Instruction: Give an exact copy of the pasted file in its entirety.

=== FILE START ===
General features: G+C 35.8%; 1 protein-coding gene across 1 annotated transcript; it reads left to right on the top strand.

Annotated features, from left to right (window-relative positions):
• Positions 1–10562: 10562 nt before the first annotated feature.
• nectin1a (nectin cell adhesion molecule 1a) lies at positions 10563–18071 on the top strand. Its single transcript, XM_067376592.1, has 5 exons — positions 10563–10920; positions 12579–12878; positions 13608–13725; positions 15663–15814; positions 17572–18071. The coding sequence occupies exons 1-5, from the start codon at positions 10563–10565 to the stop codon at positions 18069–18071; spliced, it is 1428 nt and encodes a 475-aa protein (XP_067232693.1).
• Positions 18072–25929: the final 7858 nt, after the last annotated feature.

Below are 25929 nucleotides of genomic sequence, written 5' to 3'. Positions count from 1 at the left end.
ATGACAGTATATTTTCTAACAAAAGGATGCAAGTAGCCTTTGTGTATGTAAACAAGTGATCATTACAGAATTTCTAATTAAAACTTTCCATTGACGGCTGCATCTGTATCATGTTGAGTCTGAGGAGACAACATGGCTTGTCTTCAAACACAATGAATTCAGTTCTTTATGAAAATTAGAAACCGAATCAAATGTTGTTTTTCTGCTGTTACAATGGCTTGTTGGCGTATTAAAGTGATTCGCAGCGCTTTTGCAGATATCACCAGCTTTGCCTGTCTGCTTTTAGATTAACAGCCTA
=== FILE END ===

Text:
General features: G+C 35.8%; 1 protein-coding gene across 1 annotated transcript; it reads left to right on the top strand.

Annotated features, from left to right (window-relative positions):
• Positions 1–10562: 10562 nt before the first annotated feature.
• nectin1a (nectin cell adhesion molecule 1a) lies at positions 10563–18071 on the top strand. Its single transcript, XM_067376592.1, has 5 exons — positions 10563–10920; positions 12579–12878; positions 13608–13725; positions 15663–15814; positions 17572–18071. The coding sequence occupies exons 1-5, from the start codon at positions 10563–10565 to the stop codon at positions 18069–18071; spliced, it is 1428 nt and encodes a 475-aa protein (XP_067232693.1).
• Positions 18072–25929: the final 7858 nt, after the last annotated feature.

Below are 25929 nucleotides of genomic sequence, written 5' to 3'. Positions count from 1 at the left end.
ATGACAGTATATTTTCTAACAAAAGGATGCAAGTAGCCTTTGTGTATGTAAACAAGTGATCATTACAGAATTTCTAATTAAAACTTTCCATTGACGGCTGCATCTGTATCATGTTGAGTCTGAGGAGACAACATGGCTTGTCTTCAAACACAATGAATTCAGTTCTTTATGAAAATTAGAAACCGAATCAAATGTTGTTTTTCTGCTGTTACAATGGCTTGTTGGCGTATTAAAGTGATTCGCAGCGCTTTTGCAGATATCACCAGCTTTGCCTGTCTGCTTTTAGATTAACAGCCTA